German companies are not on par with the overall digital innovation curve

Yet to seize such an advantage, German companies may have to do more to advance their digital transformation efforts. Although technology should serve as the underpinning enabler of any transformation strategy, German companies appear to be behind the curve when it comes to digital innovation. According to EY M&A survey results, 41% of German companies have digital capabilities infused throughout their business, versus 49% of global companies. At the same time, 55% of German executives cite increased competitive pressures and increased barriers to entry as the biggest impacts digital transformation have had on their company.

Digital strategy

41%

of German executives say their companies have digital capabilities infused throughout the business.

Although the overall numbers suggest Germans are not on par with the overall digital innovation curve, some German companies have been successful in areas of the new industrial revolution, including the Internet of Things (IoT) and edge computing, artificial intelligence (AI) and machine learning, as well as automation and robotics, for example, in the automotive industry.

In an age of innovation and technology, companies must take action and be open to entering into mergers or alliances with long-standing competitors. 

Many companies are forced to optimize their product portfolios and acquire new expertise and technologies. In many cases, takeovers or coopetition will be the fastest way to secure these changes, although the latter will be something German companies will have to manage culturally.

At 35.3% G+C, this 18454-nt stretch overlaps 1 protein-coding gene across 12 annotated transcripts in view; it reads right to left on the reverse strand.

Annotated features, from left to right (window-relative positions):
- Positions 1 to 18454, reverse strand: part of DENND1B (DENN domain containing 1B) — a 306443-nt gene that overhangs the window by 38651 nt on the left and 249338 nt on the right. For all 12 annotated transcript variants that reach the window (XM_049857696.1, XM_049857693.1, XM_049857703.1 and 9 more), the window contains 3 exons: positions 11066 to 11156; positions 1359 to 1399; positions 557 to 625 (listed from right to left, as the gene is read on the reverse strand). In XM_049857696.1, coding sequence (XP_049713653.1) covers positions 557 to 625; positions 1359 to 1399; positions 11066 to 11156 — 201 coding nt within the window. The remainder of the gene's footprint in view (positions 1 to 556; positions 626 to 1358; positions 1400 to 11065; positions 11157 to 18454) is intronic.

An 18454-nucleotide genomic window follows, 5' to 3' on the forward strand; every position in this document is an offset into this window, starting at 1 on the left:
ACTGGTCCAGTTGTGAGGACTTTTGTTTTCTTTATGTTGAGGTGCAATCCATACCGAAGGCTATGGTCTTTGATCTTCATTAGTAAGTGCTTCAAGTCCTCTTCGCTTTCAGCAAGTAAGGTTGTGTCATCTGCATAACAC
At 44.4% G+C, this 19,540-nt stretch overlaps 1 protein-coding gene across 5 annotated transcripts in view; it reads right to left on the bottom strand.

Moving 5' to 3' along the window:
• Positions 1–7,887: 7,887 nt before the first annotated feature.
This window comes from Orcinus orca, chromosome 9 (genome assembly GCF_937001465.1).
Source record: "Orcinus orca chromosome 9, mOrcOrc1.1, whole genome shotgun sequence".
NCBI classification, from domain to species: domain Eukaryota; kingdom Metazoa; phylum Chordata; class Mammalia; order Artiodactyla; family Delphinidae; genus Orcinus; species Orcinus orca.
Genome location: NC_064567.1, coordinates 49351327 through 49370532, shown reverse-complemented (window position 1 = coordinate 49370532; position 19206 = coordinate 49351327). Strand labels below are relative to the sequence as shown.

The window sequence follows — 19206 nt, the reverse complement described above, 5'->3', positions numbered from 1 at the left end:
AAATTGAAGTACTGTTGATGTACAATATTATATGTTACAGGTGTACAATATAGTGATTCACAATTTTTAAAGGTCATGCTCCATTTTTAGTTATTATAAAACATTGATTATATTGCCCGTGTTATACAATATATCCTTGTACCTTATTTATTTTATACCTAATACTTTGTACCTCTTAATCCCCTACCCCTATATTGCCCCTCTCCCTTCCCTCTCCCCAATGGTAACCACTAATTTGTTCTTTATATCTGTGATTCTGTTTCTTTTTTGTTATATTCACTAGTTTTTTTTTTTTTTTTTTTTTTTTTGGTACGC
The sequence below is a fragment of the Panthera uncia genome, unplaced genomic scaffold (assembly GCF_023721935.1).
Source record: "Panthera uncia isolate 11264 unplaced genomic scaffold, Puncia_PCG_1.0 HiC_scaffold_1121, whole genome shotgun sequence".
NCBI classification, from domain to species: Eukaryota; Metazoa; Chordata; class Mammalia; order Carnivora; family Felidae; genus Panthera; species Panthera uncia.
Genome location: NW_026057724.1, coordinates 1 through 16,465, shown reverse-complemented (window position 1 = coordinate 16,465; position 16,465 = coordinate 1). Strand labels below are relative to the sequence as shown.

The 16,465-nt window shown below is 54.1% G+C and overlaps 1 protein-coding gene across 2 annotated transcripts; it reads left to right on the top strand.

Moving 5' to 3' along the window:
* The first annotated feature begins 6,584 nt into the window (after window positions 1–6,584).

If German companies have plans to catch up, they will have to assign more of their total investment capital and increase the amount they focus on growth opportunities. Currently, 42% of German executives say they plan on devoting 25% to 49% of their investment capital on digital and technology versus 55% of global executives. Twenty-three percent say they will focus between 25% and 49% on new growth opportunities, versus 35% of global executives.

Despite reinvention, talent challenges remain

Even as German companies look ahead to reinvention, they face a number of challenges on the talent front, which could threaten to slow their progress. Almost three-quarters (72%) of German executives admit that their companies struggle to hire and retain staff — a much higher percentage than their global peers (61%). Of those, one-third say their biggest issue is finding and keeping talent with specific technical skills related to their core business. Interestingly, for 28%, the second-biggest talent gap is at the board and management level. Among global executives, only 15% cited this as a talent issue.

German companies are ready and capable of reinventing themselves for the future

Despite geopolitical and regulatory uncertainty, Brexit, trade and tariff issues, German companies are ready to reinvent themselves for the future.

To do so, digital investments need to be a more prominent feature of their transformation agenda. M&A, joint ventures and in-house corporate venture funds will be some of the options German executives will consider to accelerate growth and remain competitive in an increasingly fast-changing environment.

Summary

The EY Global Capital Confidence Barometer (pdf) gauges corporate confidence in the economic outlook and identifies boardroom trends and practices in the way companies manage their Capital Agendas. 

About this article

By

Constantin Gall

Managing Partner, Transaction Advisory Services, Ernst & Young GmbH

Over 13 years of experience in TAS. Trusted advisor. Transformation enthusiast. A passionate driver who likes traveling.